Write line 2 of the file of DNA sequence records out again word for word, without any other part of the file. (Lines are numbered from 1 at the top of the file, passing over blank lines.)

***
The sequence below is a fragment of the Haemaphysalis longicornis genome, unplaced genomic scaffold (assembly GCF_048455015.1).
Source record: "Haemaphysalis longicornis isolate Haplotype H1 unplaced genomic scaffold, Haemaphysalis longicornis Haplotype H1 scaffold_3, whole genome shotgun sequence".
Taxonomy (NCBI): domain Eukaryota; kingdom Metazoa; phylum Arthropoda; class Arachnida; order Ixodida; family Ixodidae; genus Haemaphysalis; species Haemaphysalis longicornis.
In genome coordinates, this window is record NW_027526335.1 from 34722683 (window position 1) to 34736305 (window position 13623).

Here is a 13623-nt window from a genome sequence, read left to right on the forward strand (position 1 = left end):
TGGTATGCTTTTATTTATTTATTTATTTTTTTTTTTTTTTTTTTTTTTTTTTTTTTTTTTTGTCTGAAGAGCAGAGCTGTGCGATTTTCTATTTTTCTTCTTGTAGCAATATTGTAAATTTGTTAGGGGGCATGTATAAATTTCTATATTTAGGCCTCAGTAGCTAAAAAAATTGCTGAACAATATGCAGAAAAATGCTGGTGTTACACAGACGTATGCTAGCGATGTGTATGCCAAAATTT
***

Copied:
Source record: "Haemaphysalis longicornis isolate Haplotype H1 unplaced genomic scaffold, Haemaphysalis longicornis Haplotype H1 scaffold_3, whole genome shotgun sequence".